Edité par Rubin Mass, Jerusalem, Israel, 1935
Hardcover. Etat : Poor to Fair. No Jacket. Two ffep pages are detached from cover. The binding is cracked. Previous owner's name sticker on inside front cover. Discoloration to pages. Some wear along the edges. Some rubbing wear to covers. No markings to text and/or images.
Edité par Rubin Mass, Jerusalem, Erez Israel, 1939
Wrappers. Etat : Very Good. No Jacket. In Hebrew. 36 pages. 193 x 136 mm. Martin (Mordechai) Buber (Vienna, February 8, 1878 ? Jerusalem, Israel, June 13, 1965) was an Austrian and Israeli Jewish philosopher best known for his philosophy of dialogue, a form of existentialism centered on the distinction between the I-Thou relationship and the I-It relationship. Buber came from a family of observant Jews, but broke with Jewish custom to pursue secular studies in philosophy. He wrote about Zionism and worked with various bodies within the Zionist movement for almost 50 years. In 1923, Buber wrote his famous essay on existence, Ich und Du (translated into English as I and Thou), and in 1925, he began translating the Hebrew Bible into German reflecting the patterns of the Hebrew language. He was nominated for the Nobel Prize in Literature ten times, and the Nobel Peace Prize seven times. Buber was born to an Orthodox Jewish family and was a direct descendant of the 16th century rabbi Meir Katzenellenbogen, the Maharam, the Hebrew acronym for ?Mordechai, HaRav (the Rabbi), Meir?, of Padua. Karl Marx is another notable relative. After the divorce of his parents when he was three years old, he was raised by his grandfather in Lemberg (now Lviv in Ukraine). His grandfather, Solomon Buber, was a scholar of Midrash and Rabbinic Literature. At home, Buber spoke Yiddish and German. In 1892, Buber returned to his father's house in Lemberg. Despite Buber's putative connection to the Davidic line as a descendant of Katzenellenbogen, a personal religious crisis led him to break with Jewish religious customs. He began reading Immanuel Kant, Soren Kierkegaard, and Friedrich Nietzsche. The latter two, in particular, inspired him to pursue studies in philosophy. In 1896, Buber began studies in philosophy, art history, German studies, and philology in Vienna. In 1898, he joined the Zionist movement, participating in congresses and organizational work. In 1899, while studying in Zürich, Buber met his future wife, Paula Winkler, a brilliant Catholic writer from a Bavarian peasant family who in 1901 left the Catholic Church and in 1907 converted to Judaism. In 1930, Buber became an honorary professor at the University of Frankfurt am Main, but resigned from his professorship in protest immediately after Adolf Hitler came to power in 1933. He then founded the Central Office for Jewish Adult Education, which became an increasingly important body as the German government forbade Jews from public education. In 1938, Buber left Germany and settled in Jerusalem, Mandatory Palestine, receiving a professorship at Hebrew University and lecturing in anthropology and introductory sociology. Buber became the best known Israeli philosopher. Buber's evocative, sometimes poetic, writing style marked the major themes in his work: the retelling of Hasidic and Chinese tales, Biblical commentary, and metaphysical dialogue. A cultural Zionist, Buber was active in the Jewish and educational communities of Germany and Israel. He was also a supporter of a binational solution in Eretz Israel, and, after the establishment of the Jewish state of Israel, of a regional federation of Israel and Arab states. His influence extends across the humanities, particularly in the fields of social psychology, social philosophy, and religious existentialism. Buber's attitude toward Zionism was tied to his desire to promote a vision of "Hebrew humanism", a term coined to distinguish Buber's form of nationalism from that of the official Zionist movement. and to point to how Israel's problem was but a distinct form of the universal human problem. Accordingly, the task of Israel as a distinct nation was inexorably linked to the task of humanity in general. The young Buber disagreed with Theodor Herzl on Zionism. Herzl did not envision Zionism as a movement with religious objectives. In contrast, Buber believed the potential of Zionism was for social and spiritual enrichment. Buber argued that following the formation of the Isra.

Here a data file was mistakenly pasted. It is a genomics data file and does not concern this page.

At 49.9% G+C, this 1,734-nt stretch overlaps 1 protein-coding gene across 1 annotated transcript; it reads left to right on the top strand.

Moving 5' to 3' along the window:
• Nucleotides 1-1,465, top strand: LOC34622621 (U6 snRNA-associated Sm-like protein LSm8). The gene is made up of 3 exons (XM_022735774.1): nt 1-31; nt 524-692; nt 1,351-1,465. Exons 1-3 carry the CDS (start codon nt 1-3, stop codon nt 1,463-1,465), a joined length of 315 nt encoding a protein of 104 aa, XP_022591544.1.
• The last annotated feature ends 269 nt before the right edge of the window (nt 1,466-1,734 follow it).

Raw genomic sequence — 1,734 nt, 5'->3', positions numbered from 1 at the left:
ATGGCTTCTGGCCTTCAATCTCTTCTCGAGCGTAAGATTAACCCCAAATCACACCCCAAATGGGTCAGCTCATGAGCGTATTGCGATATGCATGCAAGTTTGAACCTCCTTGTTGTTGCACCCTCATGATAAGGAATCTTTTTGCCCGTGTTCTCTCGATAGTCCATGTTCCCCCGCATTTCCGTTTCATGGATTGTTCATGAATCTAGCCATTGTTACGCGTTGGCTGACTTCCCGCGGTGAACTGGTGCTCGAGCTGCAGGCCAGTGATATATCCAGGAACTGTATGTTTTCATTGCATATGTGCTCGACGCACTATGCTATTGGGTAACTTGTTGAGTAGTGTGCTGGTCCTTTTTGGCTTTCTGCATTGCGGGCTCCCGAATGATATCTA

Edité par Rubin Mass, Jerusalem, Israel, 1967
Hardcover. Etat : Very Good. Etat de la jaquette : Good. In Hebrew. 774, (10) pages. 25 x 17.5 cm. Volume 2 has an additional title pages in English, a 2 page table of contents and 2 page forward in English. Top left corner of title page has a very small rubber stamp impression in Hebrew of the former owner, Professor Michael (Milton) Arfa, the distinguished Rabbi, author and professor of Hebrew literature and philosophy. Dr. Arfa taught generations of students at Yeshiva University, Herzliah Hebrew Teachers Institute, Hunter College, HUC-JIR and NYU. As chairman of the Israel Matz Foundation, Dr. Arfa devoted himself to aiding indigent Hebrew writers, and published scholarly works of Hebrew literature and philosophy. He was a gifted teacher, humanitarian, scholar, lover of Zion and above all a modest and quiet doer of good deeds. He died in 2003.